This post explores messaging systems and whether or not they perform up to par.
Messaging systems are probably the most reliable technology available for ensuring digital message delivery. This often makes them an integral part of applications that rely on accurate delivery of messages. Factor in the requirement for high-performance and—tadaa!—you’re looking at a mission-critical component.
What’s the use-case?
There are in fact two use cases. The first use case is when losing messages is not an option; for example when submitting customer orders from your online shop to your ERP system (copying and pasting orders from emails is no fun after all). It makes no difference whether delivery takes 50ms or two minutes (for example, because some VPN tunnel is down), the important point is that the order data is successfully delivered into the ERP system. Message queues that offer persistence are designed for just this sort of use case.
The second use-case is when you need a queuing mechanism. You have some input queues and some output queues. In between there’s a high-performance business logic processor that reads from the input queues, performs the required processing, and writes to the output queue. In such cases it’s of absolute importance that the queues provide as high-performance read and write operations as possible. Diverse fallback and journaling mechanisms may take care of reliability and replayability, so persistence is not the primary requirement of queueing systems here.
Message queuing in the wild
Whatever your requirements (guaranteed delivery, high performance, or both), you definitely need to know if your queues are available and how they’re performing.
Ruxit can baseline and monitor your message queuing services like any other service, enabling AI-based problem notifications, problem correlation, and root cause analysis. The way Ruxit presents all necessary information is possibly even more valuable. The screenshot above shows the number of messages, response times, and failure rates.
Response time analysis
In cases where a messaging service doesn’t perform as expected, Ruxit offers deep insight into all aspects of the service. Have a look at an example:
Very likely, your service does more than just interact with the queue. It also handles incoming data (HTTP requests, reading from a database, etc), which it either sends to the queue immediately, or it processes (or at least forwards) the data.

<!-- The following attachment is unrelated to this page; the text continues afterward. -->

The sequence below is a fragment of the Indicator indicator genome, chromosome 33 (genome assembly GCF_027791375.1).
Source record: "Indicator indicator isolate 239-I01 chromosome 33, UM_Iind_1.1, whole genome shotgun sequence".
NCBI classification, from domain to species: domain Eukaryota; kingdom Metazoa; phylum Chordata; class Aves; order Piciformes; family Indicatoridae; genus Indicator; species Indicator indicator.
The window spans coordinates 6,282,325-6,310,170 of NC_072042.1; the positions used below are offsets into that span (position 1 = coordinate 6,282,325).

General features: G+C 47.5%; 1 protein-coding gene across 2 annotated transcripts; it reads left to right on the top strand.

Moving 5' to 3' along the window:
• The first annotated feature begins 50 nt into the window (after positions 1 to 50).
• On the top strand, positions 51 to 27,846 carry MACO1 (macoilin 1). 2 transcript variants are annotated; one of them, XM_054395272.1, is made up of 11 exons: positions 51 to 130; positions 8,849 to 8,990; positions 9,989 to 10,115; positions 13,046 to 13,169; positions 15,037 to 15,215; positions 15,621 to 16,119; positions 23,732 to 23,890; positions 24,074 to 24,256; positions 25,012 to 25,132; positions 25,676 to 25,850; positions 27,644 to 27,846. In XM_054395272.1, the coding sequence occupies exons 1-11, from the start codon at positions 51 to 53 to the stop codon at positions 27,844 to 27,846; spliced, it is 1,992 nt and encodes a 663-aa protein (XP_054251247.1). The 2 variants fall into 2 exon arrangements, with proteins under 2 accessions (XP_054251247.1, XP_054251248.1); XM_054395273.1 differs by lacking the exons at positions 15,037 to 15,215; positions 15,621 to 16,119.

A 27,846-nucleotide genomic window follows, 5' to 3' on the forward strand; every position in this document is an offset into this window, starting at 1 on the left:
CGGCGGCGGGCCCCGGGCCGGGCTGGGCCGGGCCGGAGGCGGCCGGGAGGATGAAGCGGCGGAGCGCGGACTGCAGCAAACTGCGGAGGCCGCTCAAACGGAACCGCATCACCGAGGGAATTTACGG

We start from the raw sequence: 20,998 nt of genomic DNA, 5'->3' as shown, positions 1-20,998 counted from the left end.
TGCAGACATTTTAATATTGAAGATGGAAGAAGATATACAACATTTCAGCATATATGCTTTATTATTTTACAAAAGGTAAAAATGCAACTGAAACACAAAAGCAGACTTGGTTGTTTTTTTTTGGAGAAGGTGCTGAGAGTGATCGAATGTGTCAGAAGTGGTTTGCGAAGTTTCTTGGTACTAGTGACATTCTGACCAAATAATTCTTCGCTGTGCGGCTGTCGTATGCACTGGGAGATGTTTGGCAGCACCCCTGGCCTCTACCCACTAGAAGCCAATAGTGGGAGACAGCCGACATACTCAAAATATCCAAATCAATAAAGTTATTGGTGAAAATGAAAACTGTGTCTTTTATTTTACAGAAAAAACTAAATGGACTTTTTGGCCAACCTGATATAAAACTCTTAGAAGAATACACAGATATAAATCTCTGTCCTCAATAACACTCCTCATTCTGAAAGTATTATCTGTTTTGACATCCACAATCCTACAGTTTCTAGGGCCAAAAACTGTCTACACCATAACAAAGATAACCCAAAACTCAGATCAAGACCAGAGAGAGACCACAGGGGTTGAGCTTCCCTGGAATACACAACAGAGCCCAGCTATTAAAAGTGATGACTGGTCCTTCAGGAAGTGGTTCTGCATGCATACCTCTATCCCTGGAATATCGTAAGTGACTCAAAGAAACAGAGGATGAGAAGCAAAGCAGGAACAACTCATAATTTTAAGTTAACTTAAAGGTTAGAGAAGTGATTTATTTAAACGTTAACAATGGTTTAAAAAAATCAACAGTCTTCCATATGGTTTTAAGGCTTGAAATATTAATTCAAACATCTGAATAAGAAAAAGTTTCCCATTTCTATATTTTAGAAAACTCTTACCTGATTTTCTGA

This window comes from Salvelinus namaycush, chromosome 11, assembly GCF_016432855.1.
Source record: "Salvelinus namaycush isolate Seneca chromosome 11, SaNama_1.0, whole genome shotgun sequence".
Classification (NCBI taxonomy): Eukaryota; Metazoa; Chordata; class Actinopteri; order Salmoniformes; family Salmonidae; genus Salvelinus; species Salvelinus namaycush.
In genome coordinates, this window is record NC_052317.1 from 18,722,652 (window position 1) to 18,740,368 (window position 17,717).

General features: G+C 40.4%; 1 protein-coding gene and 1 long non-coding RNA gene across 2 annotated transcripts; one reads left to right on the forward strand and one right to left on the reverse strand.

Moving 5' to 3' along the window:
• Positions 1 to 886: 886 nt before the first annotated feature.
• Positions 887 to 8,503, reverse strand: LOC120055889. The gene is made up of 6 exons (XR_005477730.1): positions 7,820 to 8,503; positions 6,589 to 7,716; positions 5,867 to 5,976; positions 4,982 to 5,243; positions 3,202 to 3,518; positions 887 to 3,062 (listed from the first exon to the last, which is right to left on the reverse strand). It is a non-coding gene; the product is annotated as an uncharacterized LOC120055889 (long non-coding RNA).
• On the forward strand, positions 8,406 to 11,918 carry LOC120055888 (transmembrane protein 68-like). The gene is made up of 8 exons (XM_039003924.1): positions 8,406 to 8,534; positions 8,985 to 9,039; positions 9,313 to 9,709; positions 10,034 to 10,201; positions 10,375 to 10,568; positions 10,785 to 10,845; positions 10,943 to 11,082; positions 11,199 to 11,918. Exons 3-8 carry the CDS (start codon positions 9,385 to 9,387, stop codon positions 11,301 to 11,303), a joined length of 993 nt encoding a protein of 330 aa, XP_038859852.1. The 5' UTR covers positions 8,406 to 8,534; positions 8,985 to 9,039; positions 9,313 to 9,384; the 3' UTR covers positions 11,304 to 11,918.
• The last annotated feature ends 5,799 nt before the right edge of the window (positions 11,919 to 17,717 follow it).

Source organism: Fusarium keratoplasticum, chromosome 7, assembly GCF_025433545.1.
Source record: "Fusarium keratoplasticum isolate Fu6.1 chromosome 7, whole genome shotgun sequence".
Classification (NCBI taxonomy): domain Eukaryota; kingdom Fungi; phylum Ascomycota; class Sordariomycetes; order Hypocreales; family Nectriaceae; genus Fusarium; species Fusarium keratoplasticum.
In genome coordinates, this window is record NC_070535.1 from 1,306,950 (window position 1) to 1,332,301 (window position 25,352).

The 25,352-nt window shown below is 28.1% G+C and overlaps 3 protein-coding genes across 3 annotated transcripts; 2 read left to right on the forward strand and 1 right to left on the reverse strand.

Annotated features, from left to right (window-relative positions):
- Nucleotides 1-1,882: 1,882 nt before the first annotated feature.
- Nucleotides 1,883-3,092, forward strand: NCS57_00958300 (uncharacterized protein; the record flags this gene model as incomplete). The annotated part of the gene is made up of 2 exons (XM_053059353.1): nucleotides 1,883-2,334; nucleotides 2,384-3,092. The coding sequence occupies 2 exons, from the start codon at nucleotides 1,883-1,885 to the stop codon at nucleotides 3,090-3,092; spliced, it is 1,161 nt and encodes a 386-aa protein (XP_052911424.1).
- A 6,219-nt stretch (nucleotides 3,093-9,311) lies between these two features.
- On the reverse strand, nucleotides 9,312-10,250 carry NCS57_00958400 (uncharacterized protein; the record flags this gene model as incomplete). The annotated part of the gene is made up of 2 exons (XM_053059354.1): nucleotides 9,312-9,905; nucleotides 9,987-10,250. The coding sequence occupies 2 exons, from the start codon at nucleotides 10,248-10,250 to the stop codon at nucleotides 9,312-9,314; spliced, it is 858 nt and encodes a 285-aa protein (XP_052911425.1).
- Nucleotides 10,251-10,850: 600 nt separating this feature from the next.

The above screenshot shows that Ruxit measures the interaction times of your service with other components, be they other services, queues, databases, or whatever. In this way you can easily identify all bottlenecks. Ruxit’s ability to drill down to the database level by displaying SQL statements (or, in the case of MongoDB, JSON data) and to the code level, leaves no unanswered questions as to where potential problems reside.
More about high-performance JMS
Oracle offers a short guide on Writing High Performance and Scalable JMS Applications and you should also definitely check out Mark Richard’s High Performance Messaging article.
While related more to high performance business logic processors than messaging, Martin Fowler’s The LMAX Architecture article examines a system that’s built on the JVM platform and centers on a business logic processor that can handle 6 million orders per second on a single thread. Of all the great posts written by Martin Fowler, this is probably my favorite.
Do you know how your messaging services perform?
Ruxit automatically detects the most common JMS compliant messaging systems (i.e. RabbitMQ, ActiveMQ, HornetQ, JBossMQ), EJB message-driven beans and RabbitMQs consumer-plugin interface. You’d definitely want to know about their performance in your environment. If not done yet, I suggest you simply execute Ruxit’s one-click installer (or, in case of Linux: just copy/paste the according wget command) and see the metrics appear on your dashboard within just a couple of minutes. Sign up, it’s free! No credit card required!